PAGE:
First, decide on the kinds of post updates you want to share.

Wherever you write your blog posts, you will want to add in the prompts for the kinds of updates you want to share on your channels. You won’t always use them all, but below are the ones that I use. I aim to create a least 5 different kinds of updates.

1. Ask a question.

2. End the update with a question.

3. Include a fill-in-the-blank question.

4. Write it in a sentence.

5. Use relevant hashtags in the update.

6. Attribute and tag other accounts.

7. Include a comment.

8. Pull a statistic or quote from article.

9. Switch the title around.

10. Give the key takeaway of the post

 

Here is what that would look like in practice:

Original post and link: The 2 Enlightening Twitter Metrics We Often Ignore http://bit.ly/1L001wX

1. Ask a question.

Not sure what to do with all those #Twitter metrics? Here are two insights to watch: http://bit.ly/1L001wX

2. End the update with a question.

The 2 Enlightening Twitter Metrics We Often Ignore http://bit.ly/1L001wX – have you ever considered these important?

3. Include a fill-in-the-blank question.

_____ + _____ are two important #Twittermetrics to monitor (Find out which metrics matter most here http://bit.ly/1L001wX)

4. Write it in a sentence.

The are 2 enlightening Twitter metrics that you shouldn’t ignore http://bit.ly/1L001wX

5. Use relevant hashtags in the update.

The 2 Enlightening Twitter Metrics We Often Ignore http://bit.ly/1L001wX #socialmediaanalytics #data #cmgr

6. Attribute and tag other accounts.

The 2 Metrics You Are Ignoring http://bit.ly/aVd9s6 // featuring examples from @Person1 and @BrandX

7. Pull a statistic or quote from article.

According to Nielsen, 92% of consumers trust recommendations over advertising. These metrics show how well you’re doing in this area: http://bit.ly/1L001wX

8. Include a comment.

Never thought about this. Easy way to find your most influential and interactive users: http://bit.ly/1L001wX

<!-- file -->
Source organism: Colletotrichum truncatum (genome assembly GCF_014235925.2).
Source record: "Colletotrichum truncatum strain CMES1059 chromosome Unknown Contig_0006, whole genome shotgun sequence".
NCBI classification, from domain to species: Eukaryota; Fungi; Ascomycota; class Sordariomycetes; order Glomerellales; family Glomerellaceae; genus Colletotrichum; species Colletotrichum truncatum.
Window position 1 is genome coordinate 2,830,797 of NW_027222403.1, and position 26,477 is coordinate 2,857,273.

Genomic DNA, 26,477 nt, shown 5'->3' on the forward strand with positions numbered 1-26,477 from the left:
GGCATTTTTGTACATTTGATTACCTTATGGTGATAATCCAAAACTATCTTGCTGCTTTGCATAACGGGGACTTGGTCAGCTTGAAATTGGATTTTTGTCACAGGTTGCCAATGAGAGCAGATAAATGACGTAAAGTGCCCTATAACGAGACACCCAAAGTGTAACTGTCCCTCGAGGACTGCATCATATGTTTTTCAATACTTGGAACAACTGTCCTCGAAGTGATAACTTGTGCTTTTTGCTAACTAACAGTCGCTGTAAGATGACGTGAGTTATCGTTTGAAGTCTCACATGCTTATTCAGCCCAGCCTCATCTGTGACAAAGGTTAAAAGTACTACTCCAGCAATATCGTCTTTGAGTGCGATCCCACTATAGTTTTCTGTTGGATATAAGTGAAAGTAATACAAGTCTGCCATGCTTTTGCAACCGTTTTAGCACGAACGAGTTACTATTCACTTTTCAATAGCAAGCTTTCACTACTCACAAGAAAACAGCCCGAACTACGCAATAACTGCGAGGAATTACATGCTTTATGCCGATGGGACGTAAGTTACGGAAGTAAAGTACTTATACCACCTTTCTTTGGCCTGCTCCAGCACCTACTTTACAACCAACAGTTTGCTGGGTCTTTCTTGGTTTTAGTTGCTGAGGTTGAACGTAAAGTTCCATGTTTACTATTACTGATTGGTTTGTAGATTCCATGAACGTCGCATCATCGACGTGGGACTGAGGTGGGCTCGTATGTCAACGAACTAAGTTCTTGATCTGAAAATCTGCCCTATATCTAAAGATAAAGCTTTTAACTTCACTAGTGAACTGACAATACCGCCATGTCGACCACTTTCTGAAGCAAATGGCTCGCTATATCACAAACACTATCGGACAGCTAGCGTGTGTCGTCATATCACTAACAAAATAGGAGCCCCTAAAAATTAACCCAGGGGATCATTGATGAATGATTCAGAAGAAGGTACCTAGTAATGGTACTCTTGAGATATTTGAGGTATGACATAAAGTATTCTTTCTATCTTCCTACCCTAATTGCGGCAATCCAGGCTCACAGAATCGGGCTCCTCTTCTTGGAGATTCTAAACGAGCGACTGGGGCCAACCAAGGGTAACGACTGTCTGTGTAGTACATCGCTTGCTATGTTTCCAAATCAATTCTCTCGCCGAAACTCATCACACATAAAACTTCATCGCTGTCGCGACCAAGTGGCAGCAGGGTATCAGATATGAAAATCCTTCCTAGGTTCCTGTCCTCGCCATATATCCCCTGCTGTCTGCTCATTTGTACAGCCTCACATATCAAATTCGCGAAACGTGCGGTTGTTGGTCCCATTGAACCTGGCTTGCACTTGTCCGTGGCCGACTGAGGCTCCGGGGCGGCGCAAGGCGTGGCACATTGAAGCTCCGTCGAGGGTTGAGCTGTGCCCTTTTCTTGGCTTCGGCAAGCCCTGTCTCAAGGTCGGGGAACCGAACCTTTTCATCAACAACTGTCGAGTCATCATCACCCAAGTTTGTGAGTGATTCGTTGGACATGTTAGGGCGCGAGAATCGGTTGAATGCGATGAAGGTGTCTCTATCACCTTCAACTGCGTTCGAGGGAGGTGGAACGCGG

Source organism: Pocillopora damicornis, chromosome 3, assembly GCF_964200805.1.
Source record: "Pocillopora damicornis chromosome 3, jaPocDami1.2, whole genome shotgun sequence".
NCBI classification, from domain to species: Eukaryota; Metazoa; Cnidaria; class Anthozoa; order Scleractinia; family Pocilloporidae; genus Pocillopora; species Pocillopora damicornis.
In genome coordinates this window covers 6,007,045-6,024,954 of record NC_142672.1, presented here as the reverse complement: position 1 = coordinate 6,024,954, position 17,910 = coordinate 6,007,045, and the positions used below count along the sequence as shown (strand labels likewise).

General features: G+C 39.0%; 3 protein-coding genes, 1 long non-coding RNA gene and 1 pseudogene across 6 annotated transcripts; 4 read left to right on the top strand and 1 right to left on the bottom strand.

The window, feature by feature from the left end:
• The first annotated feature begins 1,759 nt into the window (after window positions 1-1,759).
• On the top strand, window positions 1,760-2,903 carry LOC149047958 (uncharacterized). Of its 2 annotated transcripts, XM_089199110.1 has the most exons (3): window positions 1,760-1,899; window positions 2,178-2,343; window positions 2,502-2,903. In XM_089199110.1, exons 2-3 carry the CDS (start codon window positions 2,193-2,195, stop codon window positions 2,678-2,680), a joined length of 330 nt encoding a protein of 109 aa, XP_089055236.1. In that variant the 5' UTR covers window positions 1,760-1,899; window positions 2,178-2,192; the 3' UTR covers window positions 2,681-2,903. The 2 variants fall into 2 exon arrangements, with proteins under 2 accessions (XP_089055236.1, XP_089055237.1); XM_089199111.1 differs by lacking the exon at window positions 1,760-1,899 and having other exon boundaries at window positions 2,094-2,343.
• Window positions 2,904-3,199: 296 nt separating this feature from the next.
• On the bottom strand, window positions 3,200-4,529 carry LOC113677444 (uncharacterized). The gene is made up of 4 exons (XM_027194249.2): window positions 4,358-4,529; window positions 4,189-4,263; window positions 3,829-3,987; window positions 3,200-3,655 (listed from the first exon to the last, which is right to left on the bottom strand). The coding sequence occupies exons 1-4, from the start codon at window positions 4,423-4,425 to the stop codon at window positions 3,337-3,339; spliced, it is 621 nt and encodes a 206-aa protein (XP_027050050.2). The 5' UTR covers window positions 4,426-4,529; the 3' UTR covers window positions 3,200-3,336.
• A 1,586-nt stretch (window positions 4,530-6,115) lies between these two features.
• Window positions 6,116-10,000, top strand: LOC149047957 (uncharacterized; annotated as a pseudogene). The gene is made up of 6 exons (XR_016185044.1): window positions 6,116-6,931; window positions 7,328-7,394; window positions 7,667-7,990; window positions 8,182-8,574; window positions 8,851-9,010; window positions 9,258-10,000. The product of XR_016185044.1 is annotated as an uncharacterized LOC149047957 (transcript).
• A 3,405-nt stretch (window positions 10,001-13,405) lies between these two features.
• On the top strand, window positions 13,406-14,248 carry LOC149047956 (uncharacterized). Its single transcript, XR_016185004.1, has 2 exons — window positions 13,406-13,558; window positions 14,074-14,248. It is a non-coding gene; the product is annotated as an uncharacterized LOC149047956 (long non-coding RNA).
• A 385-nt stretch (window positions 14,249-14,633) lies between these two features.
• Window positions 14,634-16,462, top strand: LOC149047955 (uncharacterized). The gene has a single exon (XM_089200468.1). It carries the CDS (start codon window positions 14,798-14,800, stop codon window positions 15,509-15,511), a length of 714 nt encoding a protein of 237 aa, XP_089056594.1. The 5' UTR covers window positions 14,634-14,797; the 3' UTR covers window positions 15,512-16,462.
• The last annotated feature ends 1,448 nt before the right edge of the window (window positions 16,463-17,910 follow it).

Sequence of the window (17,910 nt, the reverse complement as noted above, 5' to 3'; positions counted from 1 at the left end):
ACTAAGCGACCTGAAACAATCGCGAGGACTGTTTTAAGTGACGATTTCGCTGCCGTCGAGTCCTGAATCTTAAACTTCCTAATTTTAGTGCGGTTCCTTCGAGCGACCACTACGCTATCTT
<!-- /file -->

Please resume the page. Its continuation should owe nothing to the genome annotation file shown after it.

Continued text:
9. Switch the title around.

Metrics You Can’t Ignore on Twitter http://bit.ly/1L001wX

10. Summarize the post.

Stop ignoring your retweet reach + influential followers. They make all the difference. http://bit.ly/1L001wX

@@How To Share Content on Twitter without Being Annoying@@

 

Schedule Posts

Once you have all of your copy for your posts, decide which ones will be paired with images and which ones will be repurposed for other channels. Here is an example of a pretty standard resharing schedule: Share the moment that you publish, later that day, the following day, 3 days out, 5 day out,  7 days out, 9 days out, 11 days out, and monthly after that. CoSchedule makes this easy to do, but you can use a tool like Buffer or Hootsuite to do it as well.

 

Hustle Hack for Twitter Sharing

If you aren’t Google Analytics savvy (which you should be by now) use BuzzSumo to run a report of all our blog posts, sorting them by social media shares. From there, export them all into a spreadsheet so you can easily find content to link to within new posts, identify what content did better than others, and what content you want to reshare. Take your top five blog posts and create at least five different kinds of social media updates for each. Resharing content, especially on Twitter, has proved successful for those who’ve embraced it. With everything that you have going on however, crafting the copy can get tedious. I hope that my system helps make your life a little easier and your blog a little more popping.